What do we see when we look at the world? In light of Lander's extension to this myth, what does the world see when it gazes back at us? Is this gazing back and forth between Narcissus and the lake comparable to our gazing at our interdependent world, beauty beholding beauty, each seeing its own beauty due precisely to the others' being what it most truly is? When we allow the world to know its own beauty reflected in our beholding, then we allow it and us to be what we were made to be. We see in it our best selves only when it sees back in our beholding its highest order.
This is good education. We learn and teach not only in order to know how to manipulate the elements of the planet and the order of the cosmos for our own purposes. We educate and are educated in order to see ourselves perfectly reflected in that which perfectly reflects our highest values and our best selves. Our learning and our living cannot be about domination, for in dominating the world we will destroy it and ourselves, and we violate the most sacred principle of life itself: that of life as gift — as given (like the very breath that each of us now draws).
However it is that you may think that we got here, whether it is by absolute chance or chaos or karma or creation, no matter how — we cannot deny that it is through no doing of our own. We did not will it. You and I had nothing to do with our being here. And yet here we are. Wonder that!
Slow down and wonder what it means that we are. Wonder whether there needs to be any meaning whatsoever. These are among the first questions that a liberal arts and sciences education can allow you to ask, and it has everything to do with what posture you strike in your life. It may straighten your spine with voracity for achievement or the accumulation of wealth or the acquisition of power. Or it may cause you to relax somewhat into a profound humility and gratitude at every little thing, with a sincere curiosity and blessed determination.
Some, we must acknowledge, choose to take life away from others, as what happened in Blacksburg, Va., one month ago. Some have life stolen from them, as in Baghdad and Darfur, to cite only two of the most extreme examples. But we, as we sit here ready to commence tomorrow upon the world for which we are supposed to be prepared, let me ask you what posture have you taken toward the world with your learning? What are you looking for?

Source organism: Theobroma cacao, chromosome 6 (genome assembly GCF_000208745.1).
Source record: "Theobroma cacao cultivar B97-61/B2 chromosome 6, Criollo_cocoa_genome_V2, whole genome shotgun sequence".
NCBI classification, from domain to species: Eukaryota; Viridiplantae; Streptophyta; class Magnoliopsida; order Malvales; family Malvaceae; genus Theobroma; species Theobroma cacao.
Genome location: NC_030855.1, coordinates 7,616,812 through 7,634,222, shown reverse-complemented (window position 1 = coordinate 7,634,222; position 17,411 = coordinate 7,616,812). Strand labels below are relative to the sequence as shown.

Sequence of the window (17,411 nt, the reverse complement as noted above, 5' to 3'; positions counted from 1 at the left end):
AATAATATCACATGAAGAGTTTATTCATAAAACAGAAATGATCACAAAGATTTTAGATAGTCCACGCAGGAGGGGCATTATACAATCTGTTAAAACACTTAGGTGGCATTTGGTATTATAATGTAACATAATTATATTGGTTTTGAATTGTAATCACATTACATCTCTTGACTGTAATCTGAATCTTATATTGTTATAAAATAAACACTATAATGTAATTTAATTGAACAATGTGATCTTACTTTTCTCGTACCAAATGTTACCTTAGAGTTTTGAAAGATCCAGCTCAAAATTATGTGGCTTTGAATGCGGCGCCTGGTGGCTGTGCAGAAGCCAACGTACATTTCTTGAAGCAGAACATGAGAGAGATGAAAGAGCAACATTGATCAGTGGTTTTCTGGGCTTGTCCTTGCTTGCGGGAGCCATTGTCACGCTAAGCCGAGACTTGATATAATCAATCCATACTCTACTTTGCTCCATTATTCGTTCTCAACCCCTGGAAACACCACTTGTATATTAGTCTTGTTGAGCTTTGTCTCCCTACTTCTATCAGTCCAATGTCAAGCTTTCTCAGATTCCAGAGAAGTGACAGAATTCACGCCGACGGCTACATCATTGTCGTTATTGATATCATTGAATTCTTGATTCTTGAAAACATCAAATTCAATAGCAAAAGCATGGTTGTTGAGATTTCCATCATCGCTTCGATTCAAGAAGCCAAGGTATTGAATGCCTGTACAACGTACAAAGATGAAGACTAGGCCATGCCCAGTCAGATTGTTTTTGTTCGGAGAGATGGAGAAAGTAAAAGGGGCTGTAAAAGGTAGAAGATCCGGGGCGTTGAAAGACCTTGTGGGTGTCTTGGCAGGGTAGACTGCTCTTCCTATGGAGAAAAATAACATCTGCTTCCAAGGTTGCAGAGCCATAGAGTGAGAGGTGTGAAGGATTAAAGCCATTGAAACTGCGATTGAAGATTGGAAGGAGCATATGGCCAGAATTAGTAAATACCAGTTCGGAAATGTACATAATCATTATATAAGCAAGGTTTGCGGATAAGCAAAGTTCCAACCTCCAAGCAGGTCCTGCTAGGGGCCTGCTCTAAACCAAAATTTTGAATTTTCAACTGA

I asked an accomplished and thoughtful student in this class — the great class of 2007 — what gave her cause for wonder in her time at Denison. She said, "I wonder at the fact that I can study the very process that produced me." A member of the science faculty answered the same question by saying, "That we pretend to understand the universe." These two would make good tortoises!
I wonder at the fact that we build more sand barriers for men to fight behind, than sandboxes for young boys to play in. I wonder why we cannot find a place for people in this country who are here precisely for the same reason as many of our ancestors. I wonder when I pass a stranger on the sidewalk whether that might have been my best friend if we had been stuck together long ago as roommates in college. I wonder some days if there is cancer in my body, and other days if there is a publishable short story in my brain. I wonder if my two young daughters can grow up without the fear that seems to be encroaching on our planet. I wonder if they might become peacemakers.
I started with a fable and then made reference to a myth. Let me allude to a poem as I conclude.
If you look around and see the wonder of what brought you to this place, what brings you here and carries you forth from this and every day, then your very work is what Mary Oliver calls "loving the world." "To keep our minds on what matters," she says, "which is mostly standing still and learning to be astonished and grateful to be given a mind and a heart and these body-clothes, and a mouth with which to give shouts of joy to the moth and the wren, to the sleepy dug-up clam," — and (I might add) to the Jazzman's coffee bar and the Curtis Veggie Room, and the suite in Stone and the hike up the hill, and to the long nights of writing under pressure and the crying to someone over the telephone, and to the class you just loved and to the friend you know you will keep — "telling them all," as Mary Oliver says, "over and over, how it is that we live forever."
"Your hand sits in the classroom of God," says Hafiz, "an apprentice mastering the craft of Divine Beauty as this earth spins on The Potter's Wheel." What will you do with that?
May your work be to slow down,
to meditate on this and every moment,
to truly gaze at the world and to bless it.
And may you continually be struck by wonder.